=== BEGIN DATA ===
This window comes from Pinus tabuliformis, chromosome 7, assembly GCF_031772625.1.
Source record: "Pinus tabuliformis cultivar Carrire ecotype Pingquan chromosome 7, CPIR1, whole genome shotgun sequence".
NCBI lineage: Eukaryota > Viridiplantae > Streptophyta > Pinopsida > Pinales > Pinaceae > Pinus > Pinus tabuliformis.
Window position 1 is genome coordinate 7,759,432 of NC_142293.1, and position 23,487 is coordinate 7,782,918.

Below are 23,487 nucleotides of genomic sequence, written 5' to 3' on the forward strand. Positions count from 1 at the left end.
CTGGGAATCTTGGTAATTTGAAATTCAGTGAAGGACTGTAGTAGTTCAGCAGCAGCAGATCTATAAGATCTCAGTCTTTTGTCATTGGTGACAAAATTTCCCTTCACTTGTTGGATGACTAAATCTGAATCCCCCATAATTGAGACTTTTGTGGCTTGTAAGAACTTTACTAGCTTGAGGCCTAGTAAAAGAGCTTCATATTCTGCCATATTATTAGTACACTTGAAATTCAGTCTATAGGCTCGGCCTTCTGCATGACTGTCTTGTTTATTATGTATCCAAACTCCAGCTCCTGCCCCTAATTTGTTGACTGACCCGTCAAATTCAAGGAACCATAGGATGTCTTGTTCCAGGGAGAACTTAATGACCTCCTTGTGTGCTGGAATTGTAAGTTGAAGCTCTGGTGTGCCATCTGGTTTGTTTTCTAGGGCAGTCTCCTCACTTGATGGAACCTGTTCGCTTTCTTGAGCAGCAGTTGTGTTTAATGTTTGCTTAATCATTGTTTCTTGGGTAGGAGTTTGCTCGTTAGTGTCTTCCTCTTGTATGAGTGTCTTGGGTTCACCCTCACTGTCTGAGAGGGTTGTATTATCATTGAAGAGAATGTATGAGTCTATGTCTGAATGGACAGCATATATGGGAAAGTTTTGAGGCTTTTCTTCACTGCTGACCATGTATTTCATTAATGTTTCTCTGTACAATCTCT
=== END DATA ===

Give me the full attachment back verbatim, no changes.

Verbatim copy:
This window comes from Pinus tabuliformis, chromosome 7, assembly GCF_031772625.1.
Source record: "Pinus tabuliformis cultivar Carrire ecotype Pingquan chromosome 7, CPIR1, whole genome shotgun sequence".
NCBI lineage: Eukaryota > Viridiplantae > Streptophyta > Pinopsida > Pinales > Pinaceae > Pinus > Pinus tabuliformis.
Window position 1 is genome coordinate 7,759,432 of NC_142293.1, and position 23,487 is coordinate 7,782,918.

Below are 23,487 nucleotides of genomic sequence, written 5' to 3' on the forward strand. Positions count from 1 at the left end.
CTGGGAATCTTGGTAATTTGAAATTCAGTGAAGGACTGTAGTAGTTCAGCAGCAGCAGATCTATAAGATCTCAGTCTTTTGTCATTGGTGACAAAATTTCCCTTCACTTGTTGGATGACTAAATCTGAATCCCCCATAATTGAGACTTTTGTGGCTTGTAAGAACTTTACTAGCTTGAGGCCTAGTAAAAGAGCTTCATATTCTGCCATATTATTAGTACACTTGAAATTCAGTCTATAGGCTCGGCCTTCTGCATGACTGTCTTGTTTATTATGTATCCAAACTCCAGCTCCTGCCCCTAATTTGTTGACTGACCCGTCAAATTCAAGGAACCATAGGATGTCTTGTTCCAGGGAGAACTTAATGACCTCCTTGTGTGCTGGAATTGTAAGTTGAAGCTCTGGTGTGCCATCTGGTTTGTTTTCTAGGGCAGTCTCCTCACTTGATGGAACCTGTTCGCTTTCTTGAGCAGCAGTTGTGTTTAATGTTTGCTTAATCATTGTTTCTTGGGTAGGAGTTTGCTCGTTAGTGTCTTCCTCTTGTATGAGTGTCTTGGGTTCACCCTCACTGTCTGAGAGGGTTGTATTATCATTGAAGAGAATGTATGAGTCTATGTCTGAATGGACAGCATATATGGGAAAGTTTTGAGGCTTTTCTTCACTGCTGACCATGTATTTCATTAATGTTTCTCTGTACAATCTCT